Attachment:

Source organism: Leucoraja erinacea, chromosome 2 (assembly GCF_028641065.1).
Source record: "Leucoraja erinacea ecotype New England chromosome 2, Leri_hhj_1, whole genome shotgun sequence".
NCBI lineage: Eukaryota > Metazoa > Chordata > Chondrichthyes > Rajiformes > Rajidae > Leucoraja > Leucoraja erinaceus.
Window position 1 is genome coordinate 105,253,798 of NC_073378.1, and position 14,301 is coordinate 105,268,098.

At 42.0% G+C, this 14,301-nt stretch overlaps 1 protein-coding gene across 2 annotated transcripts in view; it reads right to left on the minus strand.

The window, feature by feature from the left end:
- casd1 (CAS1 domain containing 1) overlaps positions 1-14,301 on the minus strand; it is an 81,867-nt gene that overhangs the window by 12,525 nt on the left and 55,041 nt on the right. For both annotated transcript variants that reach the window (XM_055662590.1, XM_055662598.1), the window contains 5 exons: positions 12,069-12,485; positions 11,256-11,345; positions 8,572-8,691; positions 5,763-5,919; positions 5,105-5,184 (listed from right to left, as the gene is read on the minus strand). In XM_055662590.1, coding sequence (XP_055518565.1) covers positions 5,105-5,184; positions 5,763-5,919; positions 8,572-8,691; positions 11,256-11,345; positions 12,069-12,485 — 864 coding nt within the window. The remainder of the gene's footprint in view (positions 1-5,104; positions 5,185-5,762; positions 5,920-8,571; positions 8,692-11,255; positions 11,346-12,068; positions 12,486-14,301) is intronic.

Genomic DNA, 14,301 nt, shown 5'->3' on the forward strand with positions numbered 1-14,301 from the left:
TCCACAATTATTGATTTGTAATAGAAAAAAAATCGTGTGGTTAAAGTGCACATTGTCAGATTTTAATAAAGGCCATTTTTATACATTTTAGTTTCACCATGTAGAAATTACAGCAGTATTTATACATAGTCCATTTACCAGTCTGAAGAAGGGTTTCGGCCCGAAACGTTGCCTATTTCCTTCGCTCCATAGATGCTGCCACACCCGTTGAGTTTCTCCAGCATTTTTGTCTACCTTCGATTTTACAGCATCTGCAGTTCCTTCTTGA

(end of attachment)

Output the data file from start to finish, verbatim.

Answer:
Source organism: Leucoraja erinacea, chromosome 2 (assembly GCF_028641065.1).
Source record: "Leucoraja erinacea ecotype New England chromosome 2, Leri_hhj_1, whole genome shotgun sequence".
NCBI lineage: Eukaryota > Metazoa > Chordata > Chondrichthyes > Rajiformes > Rajidae > Leucoraja > Leucoraja erinaceus.
Window position 1 is genome coordinate 105,253,798 of NC_073378.1, and position 14,301 is coordinate 105,268,098.

At 42.0% G+C, this 14,301-nt stretch overlaps 1 protein-coding gene across 2 annotated transcripts in view; it reads right to left on the minus strand.

The window, feature by feature from the left end:
- casd1 (CAS1 domain containing 1) overlaps positions 1-14,301 on the minus strand; it is an 81,867-nt gene that overhangs the window by 12,525 nt on the left and 55,041 nt on the right. For both annotated transcript variants that reach the window (XM_055662590.1, XM_055662598.1), the window contains 5 exons: positions 12,069-12,485; positions 11,256-11,345; positions 8,572-8,691; positions 5,763-5,919; positions 5,105-5,184 (listed from right to left, as the gene is read on the minus strand). In XM_055662590.1, coding sequence (XP_055518565.1) covers positions 5,105-5,184; positions 5,763-5,919; positions 8,572-8,691; positions 11,256-11,345; positions 12,069-12,485 — 864 coding nt within the window. The remainder of the gene's footprint in view (positions 1-5,104; positions 5,185-5,762; positions 5,920-8,571; positions 8,692-11,255; positions 11,346-12,068; positions 12,486-14,301) is intronic.

Genomic DNA, 14,301 nt, shown 5'->3' on the forward strand with positions numbered 1-14,301 from the left:
TCCACAATTATTGATTTGTAATAGAAAAAAAATCGTGTGGTTAAAGTGCACATTGTCAGATTTTAATAAAGGCCATTTTTATACATTTTAGTTTCACCATGTAGAAATTACAGCAGTATTTATACATAGTCCATTTACCAGTCTGAAGAAGGGTTTCGGCCCGAAACGTTGCCTATTTCCTTCGCTCCATAGATGCTGCCACACCCGTTGAGTTTCTCCAGCATTTTTGTCTACCTTCGATTTTACAGCATCTGCAGTTCCTTCTTGA